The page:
NEW YORK -- On March 15, 2012, after stunningly striking out on trade attempts for Dwight Howard and then Paul Pierce, the Nets panicked.
Feeling a sense of urgency with the 3 p.m. trade deadline fast approaching to add talent around Deron Williams in an effort to convince him to stay, recently demoted Nets GM Billy King dealt the team’s top-three protected first-round pick in the upcoming draft to the Portland Trail Blazers in exchange for Gerald Wallace.
That pick, the No. 6 overall selection, of course, became franchise point guard Damian Lillard.
And on Friday night at Barclays Center, it was Lillard who posted the first 30-plus point, 10-plus assist, 0-turnover stat line in the NBA this season. He scored 14 of his 33 points in the fourth quarter and fueled a key 19-2 run in the final period that enabled the Blazers to come from behind and take down Brooklyn, 116-104.
“I watched the draft lottery, and as soon as I saw the situation where it ended up being the sixth pick would be Portland’s pick, I told my agent I want to be the sixth pick, I want to go to Portland,” said Lillard, now the team’s franchise player. “So I never thought about how I might’ve ended up in Brooklyn.”
The fact is, with Williams already entrenched at point guard, the Nets probably would never have taken Lillard had they kept the pick. The Nets really liked Anthony Davis, Michael Kidd-Gilchrist and Thomas Robinson, but were willing to sacrifice the pick otherwise. Harrison Barnes, Bradley Beal and Andre Drummond also were lottery picks in 2012.
But that doesn’t matter. After Howard opted in at the last minute and Pierce told his agent he would not play in New Jersey, King completed what proved to be an awful trade. On top of that, the Nets gave Wallace a four-year, $40 million contract and needed to deal another first-round pick to Boston just to get rid of his remaining salary in the franchise-debilitating 2013 Kevin Garnett-Pierce blockbuster.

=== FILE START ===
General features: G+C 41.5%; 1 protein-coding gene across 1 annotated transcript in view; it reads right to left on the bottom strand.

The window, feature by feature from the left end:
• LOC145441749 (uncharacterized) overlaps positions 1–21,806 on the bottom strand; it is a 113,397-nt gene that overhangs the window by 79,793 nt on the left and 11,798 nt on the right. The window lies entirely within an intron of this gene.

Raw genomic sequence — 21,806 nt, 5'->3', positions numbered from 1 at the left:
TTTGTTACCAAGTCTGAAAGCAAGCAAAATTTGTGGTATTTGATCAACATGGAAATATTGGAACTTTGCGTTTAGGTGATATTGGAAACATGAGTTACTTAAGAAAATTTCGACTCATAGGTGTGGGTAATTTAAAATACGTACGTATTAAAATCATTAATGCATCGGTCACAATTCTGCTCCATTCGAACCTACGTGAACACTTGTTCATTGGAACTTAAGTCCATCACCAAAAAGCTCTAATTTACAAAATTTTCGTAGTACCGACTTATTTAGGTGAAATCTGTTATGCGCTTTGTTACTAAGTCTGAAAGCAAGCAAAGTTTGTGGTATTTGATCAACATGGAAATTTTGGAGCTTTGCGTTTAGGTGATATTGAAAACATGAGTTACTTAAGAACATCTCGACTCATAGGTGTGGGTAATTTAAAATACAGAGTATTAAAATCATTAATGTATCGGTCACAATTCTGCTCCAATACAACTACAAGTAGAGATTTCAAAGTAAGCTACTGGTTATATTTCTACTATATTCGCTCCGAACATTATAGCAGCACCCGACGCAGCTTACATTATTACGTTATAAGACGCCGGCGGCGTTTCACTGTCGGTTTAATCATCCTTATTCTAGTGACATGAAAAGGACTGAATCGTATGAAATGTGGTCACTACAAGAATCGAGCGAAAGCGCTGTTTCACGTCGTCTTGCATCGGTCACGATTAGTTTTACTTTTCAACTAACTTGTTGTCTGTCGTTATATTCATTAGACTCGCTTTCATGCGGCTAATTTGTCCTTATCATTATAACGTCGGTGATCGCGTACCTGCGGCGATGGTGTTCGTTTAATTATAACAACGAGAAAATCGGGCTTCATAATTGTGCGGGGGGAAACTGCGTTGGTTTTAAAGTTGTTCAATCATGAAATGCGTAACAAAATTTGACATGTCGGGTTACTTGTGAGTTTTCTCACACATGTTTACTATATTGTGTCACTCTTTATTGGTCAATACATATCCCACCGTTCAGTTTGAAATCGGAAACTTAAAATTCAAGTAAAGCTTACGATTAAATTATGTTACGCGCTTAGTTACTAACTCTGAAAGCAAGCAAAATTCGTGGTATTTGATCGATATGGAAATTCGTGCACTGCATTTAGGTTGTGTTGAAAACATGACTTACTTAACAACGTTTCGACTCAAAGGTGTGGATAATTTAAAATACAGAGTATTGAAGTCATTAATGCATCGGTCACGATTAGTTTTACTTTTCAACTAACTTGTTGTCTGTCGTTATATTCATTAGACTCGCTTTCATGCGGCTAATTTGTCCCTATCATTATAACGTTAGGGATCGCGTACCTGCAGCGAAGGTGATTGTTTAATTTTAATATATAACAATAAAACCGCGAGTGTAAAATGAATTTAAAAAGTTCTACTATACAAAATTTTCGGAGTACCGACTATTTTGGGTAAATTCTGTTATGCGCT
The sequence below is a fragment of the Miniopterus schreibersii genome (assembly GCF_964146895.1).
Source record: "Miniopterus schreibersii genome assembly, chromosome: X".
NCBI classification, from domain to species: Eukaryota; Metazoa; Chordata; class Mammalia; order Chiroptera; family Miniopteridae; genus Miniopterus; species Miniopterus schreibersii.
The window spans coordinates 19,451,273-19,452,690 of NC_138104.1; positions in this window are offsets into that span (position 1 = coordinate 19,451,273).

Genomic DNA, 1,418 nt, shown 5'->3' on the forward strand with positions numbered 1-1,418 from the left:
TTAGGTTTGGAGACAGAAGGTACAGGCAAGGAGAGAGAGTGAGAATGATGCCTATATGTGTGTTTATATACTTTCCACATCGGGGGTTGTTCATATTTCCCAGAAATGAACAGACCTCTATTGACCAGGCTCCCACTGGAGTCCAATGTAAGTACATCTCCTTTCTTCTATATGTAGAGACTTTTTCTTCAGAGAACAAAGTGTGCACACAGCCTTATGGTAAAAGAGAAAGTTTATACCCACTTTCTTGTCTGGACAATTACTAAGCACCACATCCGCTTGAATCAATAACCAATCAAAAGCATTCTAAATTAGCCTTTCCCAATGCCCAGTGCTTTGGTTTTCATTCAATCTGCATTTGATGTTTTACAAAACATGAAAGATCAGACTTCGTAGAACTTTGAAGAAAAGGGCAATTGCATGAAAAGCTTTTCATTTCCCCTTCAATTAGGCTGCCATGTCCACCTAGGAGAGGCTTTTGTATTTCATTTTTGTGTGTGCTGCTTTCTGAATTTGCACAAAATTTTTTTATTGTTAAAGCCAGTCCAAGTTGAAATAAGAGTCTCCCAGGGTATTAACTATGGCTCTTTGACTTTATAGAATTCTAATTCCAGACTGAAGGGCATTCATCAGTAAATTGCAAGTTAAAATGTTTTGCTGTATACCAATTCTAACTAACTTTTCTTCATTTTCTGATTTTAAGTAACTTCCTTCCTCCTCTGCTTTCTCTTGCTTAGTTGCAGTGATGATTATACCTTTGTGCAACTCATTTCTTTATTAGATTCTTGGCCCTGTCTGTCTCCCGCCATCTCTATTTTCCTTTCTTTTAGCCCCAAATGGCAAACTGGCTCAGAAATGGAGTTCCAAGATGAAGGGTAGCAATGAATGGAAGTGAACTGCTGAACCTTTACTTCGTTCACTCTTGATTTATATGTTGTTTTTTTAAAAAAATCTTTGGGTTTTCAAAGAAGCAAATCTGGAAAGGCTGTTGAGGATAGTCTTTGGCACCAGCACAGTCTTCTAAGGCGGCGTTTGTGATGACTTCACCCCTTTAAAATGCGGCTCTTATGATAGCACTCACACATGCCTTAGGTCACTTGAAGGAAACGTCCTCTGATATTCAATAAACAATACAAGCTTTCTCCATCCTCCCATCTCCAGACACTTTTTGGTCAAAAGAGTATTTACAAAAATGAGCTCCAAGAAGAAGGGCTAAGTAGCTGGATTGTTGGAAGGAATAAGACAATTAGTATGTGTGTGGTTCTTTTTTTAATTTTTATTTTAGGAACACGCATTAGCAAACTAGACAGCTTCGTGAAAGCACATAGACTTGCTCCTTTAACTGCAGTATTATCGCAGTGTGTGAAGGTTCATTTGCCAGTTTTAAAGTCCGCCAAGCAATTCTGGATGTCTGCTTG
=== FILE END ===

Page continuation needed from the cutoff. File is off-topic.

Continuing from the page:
All of that has the Nets in the lousy position they are in now -- looking for a new GM and coach while hoping to avoid giving up the No. 1 overall pick in the 2016 draft to the Celtics.
Lillard, on the other hand, has developed into the young superstar Brooklyn only wishes it had.
Over the summer, the Blazers weren’t able to keep fellow franchise cornerstone LaMarcus Aldridge, but Lillard has elevated his play to another level, enabling surprising Portland to stay in the Western Conference playoff hunt. In his last four games, Lillard is averaging a ridiculous 31.3 points and 9.8 assists while making a combined 23 3-pointers.
“I’m not one for superlatives,” Portland coach Terry Stotts replied when asked about the 25-year-old’s recent play, “but this is a really good stretch. I think he’s always made shots, but I really like the fact that he’s had double-figure assists. I think his decision-making has been really good. We all know he can score, but his floor game and his assists involving his teammates have been at a high level.”
Lillard recently missed the first seven games of his career due to plantar fasciitis in his left foot, but the Blazers managed to go 4-3 during that stretch with backcourt mate C.J. McCollum moving over to point.
“It was good because now everybody else had an opportunity to believe [in themselves] a little bit more, and I got to rest,” Lillard said. “I just feel good and our team is playing as well as we’ve played all year right now so it feels good.”
Last season, Lillard said he felt “a little disrespected” after not making the All-Star team (he later was added to the team due to two injuries), but said he’s not going to flip out if he isn’t named for a third consecutive year.
“Where our team is and how I’ve played it speaks for itself, and it is what it is,” Lillard said. “I’m kind of at the point now where I don’t really need the validation. It would be great. I want it. But it definitely won’t be the same reaction as last year.”